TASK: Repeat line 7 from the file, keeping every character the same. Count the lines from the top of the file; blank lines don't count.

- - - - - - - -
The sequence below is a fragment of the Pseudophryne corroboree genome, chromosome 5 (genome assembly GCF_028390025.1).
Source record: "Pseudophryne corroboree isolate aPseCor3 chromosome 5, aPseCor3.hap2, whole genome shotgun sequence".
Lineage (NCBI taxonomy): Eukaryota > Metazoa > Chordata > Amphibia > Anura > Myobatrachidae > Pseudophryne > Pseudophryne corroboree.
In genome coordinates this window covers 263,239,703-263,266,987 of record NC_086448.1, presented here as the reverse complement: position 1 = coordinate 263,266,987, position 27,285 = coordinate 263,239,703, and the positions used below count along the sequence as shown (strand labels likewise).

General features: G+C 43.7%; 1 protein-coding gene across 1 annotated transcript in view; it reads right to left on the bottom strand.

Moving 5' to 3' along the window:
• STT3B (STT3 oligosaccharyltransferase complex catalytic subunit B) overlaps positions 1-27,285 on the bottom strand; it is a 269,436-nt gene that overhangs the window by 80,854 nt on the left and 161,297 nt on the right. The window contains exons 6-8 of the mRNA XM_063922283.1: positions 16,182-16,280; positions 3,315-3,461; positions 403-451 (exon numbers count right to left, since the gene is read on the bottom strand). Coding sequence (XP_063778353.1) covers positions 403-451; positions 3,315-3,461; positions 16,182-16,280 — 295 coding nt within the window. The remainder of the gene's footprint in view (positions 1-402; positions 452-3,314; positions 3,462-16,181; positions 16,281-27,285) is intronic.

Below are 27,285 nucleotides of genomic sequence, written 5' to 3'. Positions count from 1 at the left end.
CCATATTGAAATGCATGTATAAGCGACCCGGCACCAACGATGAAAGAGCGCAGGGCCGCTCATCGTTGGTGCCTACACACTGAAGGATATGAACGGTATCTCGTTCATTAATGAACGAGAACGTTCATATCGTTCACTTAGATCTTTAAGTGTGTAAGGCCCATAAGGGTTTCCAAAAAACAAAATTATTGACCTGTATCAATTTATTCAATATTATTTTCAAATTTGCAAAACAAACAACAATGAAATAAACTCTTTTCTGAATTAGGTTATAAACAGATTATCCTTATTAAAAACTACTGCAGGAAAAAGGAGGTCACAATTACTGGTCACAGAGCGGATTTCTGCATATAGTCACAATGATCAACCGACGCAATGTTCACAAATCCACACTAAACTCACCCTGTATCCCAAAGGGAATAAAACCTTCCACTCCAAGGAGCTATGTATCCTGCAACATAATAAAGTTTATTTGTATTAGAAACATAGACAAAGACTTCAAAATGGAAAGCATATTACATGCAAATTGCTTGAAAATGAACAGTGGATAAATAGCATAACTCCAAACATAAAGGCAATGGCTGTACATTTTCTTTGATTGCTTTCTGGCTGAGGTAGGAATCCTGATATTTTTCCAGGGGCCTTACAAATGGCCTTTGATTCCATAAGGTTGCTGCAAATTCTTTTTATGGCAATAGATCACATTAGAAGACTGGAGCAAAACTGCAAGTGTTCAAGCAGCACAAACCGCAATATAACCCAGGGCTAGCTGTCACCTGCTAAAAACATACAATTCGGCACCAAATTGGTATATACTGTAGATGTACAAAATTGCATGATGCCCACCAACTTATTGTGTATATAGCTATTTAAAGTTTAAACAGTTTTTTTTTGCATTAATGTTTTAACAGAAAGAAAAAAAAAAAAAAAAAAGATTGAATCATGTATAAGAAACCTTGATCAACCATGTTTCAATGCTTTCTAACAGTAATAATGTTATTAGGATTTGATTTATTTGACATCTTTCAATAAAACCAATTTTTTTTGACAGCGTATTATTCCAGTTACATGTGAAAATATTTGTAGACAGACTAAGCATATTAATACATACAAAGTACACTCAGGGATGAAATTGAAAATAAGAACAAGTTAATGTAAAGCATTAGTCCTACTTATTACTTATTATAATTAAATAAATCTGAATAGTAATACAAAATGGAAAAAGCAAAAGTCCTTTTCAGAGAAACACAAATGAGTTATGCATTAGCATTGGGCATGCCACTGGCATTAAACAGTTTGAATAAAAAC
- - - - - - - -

• STT3B (STT3 oligosaccharyltransferase complex catalytic subunit B) overlaps positions 1-27,285 on the bottom strand; it is a 269,436-nt gene that overhangs the window by 80,854 nt on the left and 161,297 nt on the right. The window contains exons 6-8 of the mRNA XM_063922283.1: positions 16,182-16,280; positions 3,315-3,461; positions 403-451 (exon numbers count right to left, since the gene is read on the bottom strand). Coding sequence (XP_063778353.1) covers positions 403-451; positions 3,315-3,461; positions 16,182-16,280 — 295 coding nt within the window. The remainder of the gene's footprint in view (positions 1-402; positions 452-3,314; positions 3,462-16,181; positions 16,281-27,285) is intronic.